A sense of failure – moral, intellectual, physical – pervades Benediction, Terence Davies’ biopic of the World War I poet (and survivor) Siegfried Sassoon. The older Sassoon attempts solace through Catholicism as his son mocks that he can find the same discipline in dressage. The younger Sassoon rages as he is sent to hospital, his attempts at anti-war prominence (and a probable court-marshall, and an even more probable death) thwarted. He dances with Wilfred Owen, offering the younger poet advice on his writing but nothing more than hollow support when he is shipped back to the front, to die a week before the Armistice. Decades later, he barely recognises old friends, wife, or son in the walls of memories built around him. 

Jack Lowden and Peter Capaldi are a strange pairing as the younger and elder, but their performances are seamlessly matched (even if one CGI moment is not). Lowden captures the poet’s quiet insolence and exuberant escapes, letting bitterness creep in as life somehow senselessly goes on. Capaldi is a shell of Sassoon’s former self, hollowed by survival through convention.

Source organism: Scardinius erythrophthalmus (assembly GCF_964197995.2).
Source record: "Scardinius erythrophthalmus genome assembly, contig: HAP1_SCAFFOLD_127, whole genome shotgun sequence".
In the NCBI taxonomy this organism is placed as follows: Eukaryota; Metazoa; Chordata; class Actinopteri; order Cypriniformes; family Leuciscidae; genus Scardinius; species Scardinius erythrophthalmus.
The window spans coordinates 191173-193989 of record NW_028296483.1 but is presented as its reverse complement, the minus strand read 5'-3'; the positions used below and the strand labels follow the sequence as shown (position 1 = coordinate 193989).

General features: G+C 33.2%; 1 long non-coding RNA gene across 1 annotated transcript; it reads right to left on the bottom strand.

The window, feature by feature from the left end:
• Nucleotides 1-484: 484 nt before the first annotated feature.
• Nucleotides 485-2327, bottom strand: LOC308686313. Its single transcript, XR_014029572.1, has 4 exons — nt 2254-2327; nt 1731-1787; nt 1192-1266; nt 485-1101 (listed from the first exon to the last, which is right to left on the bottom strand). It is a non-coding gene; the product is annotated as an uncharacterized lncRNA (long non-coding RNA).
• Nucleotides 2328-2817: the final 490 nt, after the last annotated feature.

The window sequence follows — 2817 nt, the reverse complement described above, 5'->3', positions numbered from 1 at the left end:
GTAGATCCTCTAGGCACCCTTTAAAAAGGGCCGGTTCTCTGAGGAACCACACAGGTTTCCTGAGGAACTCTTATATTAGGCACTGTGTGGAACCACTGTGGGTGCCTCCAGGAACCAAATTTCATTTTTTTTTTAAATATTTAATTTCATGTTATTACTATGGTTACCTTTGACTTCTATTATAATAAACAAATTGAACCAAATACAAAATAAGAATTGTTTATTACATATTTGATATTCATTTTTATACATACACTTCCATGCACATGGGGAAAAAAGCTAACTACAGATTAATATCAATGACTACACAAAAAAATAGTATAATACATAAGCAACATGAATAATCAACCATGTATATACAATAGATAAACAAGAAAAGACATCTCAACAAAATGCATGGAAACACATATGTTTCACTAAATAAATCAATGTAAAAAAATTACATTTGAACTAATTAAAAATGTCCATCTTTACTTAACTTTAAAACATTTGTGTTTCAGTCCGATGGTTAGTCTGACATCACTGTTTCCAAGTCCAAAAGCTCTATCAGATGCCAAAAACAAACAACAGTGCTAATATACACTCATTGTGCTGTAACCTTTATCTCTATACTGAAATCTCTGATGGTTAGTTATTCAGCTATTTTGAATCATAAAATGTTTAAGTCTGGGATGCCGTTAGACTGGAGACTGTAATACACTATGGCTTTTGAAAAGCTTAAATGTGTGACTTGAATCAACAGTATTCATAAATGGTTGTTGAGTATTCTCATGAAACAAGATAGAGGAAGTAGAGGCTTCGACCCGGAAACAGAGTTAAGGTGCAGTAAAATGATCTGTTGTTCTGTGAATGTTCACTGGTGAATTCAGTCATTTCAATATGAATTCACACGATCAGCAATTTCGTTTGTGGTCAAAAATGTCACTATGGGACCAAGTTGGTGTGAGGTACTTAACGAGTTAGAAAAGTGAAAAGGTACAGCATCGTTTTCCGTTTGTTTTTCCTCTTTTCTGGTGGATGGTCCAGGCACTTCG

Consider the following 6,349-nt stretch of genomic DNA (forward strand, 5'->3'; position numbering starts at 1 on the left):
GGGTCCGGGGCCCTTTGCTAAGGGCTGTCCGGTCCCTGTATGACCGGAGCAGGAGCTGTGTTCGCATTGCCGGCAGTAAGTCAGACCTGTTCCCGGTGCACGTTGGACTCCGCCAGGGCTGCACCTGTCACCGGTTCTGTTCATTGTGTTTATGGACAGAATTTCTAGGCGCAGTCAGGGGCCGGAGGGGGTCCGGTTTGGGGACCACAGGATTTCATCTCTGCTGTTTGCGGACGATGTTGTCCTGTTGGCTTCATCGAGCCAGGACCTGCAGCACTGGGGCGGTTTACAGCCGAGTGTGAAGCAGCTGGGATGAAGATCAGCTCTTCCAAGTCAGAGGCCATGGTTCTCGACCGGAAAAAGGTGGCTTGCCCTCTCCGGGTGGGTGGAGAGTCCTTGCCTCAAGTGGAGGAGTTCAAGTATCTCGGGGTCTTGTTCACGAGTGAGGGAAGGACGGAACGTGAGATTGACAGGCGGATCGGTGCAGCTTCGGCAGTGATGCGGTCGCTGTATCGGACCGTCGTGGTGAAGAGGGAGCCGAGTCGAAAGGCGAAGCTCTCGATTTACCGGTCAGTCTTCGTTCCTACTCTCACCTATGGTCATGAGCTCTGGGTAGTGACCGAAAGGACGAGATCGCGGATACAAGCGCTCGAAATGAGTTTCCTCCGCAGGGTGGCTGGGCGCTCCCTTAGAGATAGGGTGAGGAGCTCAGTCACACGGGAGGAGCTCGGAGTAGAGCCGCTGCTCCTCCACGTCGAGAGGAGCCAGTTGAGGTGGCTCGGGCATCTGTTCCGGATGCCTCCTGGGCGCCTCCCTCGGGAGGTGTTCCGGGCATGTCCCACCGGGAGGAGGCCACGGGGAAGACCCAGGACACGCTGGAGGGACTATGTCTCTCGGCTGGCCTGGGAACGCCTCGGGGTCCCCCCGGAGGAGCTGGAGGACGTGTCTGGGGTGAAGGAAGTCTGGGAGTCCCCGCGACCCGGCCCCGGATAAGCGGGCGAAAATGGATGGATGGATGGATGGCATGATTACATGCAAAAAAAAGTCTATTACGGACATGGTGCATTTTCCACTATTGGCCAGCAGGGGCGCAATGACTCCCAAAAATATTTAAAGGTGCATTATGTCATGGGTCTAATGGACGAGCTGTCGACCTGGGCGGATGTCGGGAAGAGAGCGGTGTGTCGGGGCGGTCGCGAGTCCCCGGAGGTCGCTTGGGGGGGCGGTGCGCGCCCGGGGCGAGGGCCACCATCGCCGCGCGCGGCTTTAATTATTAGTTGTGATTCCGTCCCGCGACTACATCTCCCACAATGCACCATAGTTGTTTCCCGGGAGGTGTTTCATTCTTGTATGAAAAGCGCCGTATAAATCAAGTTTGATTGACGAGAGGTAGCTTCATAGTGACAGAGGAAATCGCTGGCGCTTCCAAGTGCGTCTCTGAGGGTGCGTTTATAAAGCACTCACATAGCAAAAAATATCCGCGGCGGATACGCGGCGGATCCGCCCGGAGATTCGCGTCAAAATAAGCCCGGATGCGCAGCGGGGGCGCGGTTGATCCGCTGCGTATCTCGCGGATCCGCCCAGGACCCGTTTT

Davies’ script evokes the era’s upper-class flippancy, where feelings were expressed in euphemisms and the pursuit of beauty became an escape from overwhelming nihilism. Not every statement or scene is subtle. Some lines are unbearably clever (a competition of musical tastes), some unbearably tender (Sassoon’s tacit agreement with his fiancée over his homosexuality). When the script manages both at once – notably in the early hospital portions, where joy and escape and impending, overwhelming defeat lie ahead – the film reaches sublimity. 

Benediction relishes its time and place, merging timelines as it merges archival and fictional footage. Despite languorous pacing, any risk of disjointed episodes is dispelled by the unification of Lowden’s and Capaldi’s performances. This is a whole life rendered in tragic beauty.



CAST: Jack Lowden, Peter Capaldi, Simon Russell Beale, Gemma Jones

DIRECTOR: Terence Davies

WRITER: Terence Davies

SYNOPSIS: A time-hopping biopic of Siegfried Sassoon – war poet, cultural critic, and fractured family man – and his tragedies monumental and mundane.